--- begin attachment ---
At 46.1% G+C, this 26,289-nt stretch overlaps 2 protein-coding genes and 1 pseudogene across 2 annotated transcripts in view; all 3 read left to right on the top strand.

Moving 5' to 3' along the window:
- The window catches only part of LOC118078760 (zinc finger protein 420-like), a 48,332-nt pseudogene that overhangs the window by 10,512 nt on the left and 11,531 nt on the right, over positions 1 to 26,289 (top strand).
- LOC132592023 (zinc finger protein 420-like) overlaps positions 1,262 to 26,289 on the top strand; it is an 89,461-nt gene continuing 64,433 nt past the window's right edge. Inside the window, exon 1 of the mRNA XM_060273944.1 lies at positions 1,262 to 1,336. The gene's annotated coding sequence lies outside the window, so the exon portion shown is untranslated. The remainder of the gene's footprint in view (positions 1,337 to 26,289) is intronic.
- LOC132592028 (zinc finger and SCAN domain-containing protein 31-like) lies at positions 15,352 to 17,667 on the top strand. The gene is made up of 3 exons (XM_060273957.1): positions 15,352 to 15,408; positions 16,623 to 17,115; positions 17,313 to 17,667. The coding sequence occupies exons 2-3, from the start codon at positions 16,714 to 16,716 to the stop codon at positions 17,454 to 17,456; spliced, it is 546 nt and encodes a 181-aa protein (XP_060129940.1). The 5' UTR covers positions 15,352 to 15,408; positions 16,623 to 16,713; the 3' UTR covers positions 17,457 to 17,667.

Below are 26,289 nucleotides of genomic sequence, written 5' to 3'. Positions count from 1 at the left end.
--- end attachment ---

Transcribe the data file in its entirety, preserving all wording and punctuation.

At 46.1% G+C, this 26,289-nt stretch overlaps 2 protein-coding genes and 1 pseudogene across 2 annotated transcripts in view; all 3 read left to right on the top strand.

Moving 5' to 3' along the window:
- The window catches only part of LOC118078760 (zinc finger protein 420-like), a 48,332-nt pseudogene that overhangs the window by 10,512 nt on the left and 11,531 nt on the right, over positions 1 to 26,289 (top strand).
- LOC132592023 (zinc finger protein 420-like) overlaps positions 1,262 to 26,289 on the top strand; it is an 89,461-nt gene continuing 64,433 nt past the window's right edge. Inside the window, exon 1 of the mRNA XM_060273944.1 lies at positions 1,262 to 1,336. The gene's annotated coding sequence lies outside the window, so the exon portion shown is untranslated. The remainder of the gene's footprint in view (positions 1,337 to 26,289) is intronic.
- LOC132592028 (zinc finger and SCAN domain-containing protein 31-like) lies at positions 15,352 to 17,667 on the top strand. The gene is made up of 3 exons (XM_060273957.1): positions 15,352 to 15,408; positions 16,623 to 17,115; positions 17,313 to 17,667. The coding sequence occupies exons 2-3, from the start codon at positions 16,714 to 16,716 to the stop codon at positions 17,454 to 17,456; spliced, it is 546 nt and encodes a 181-aa protein (XP_060129940.1). The 5' UTR covers positions 15,352 to 15,408; positions 16,623 to 16,713; the 3' UTR covers positions 17,457 to 17,667.

Below are 26,289 nucleotides of genomic sequence, written 5' to 3'. Positions count from 1 at the left end.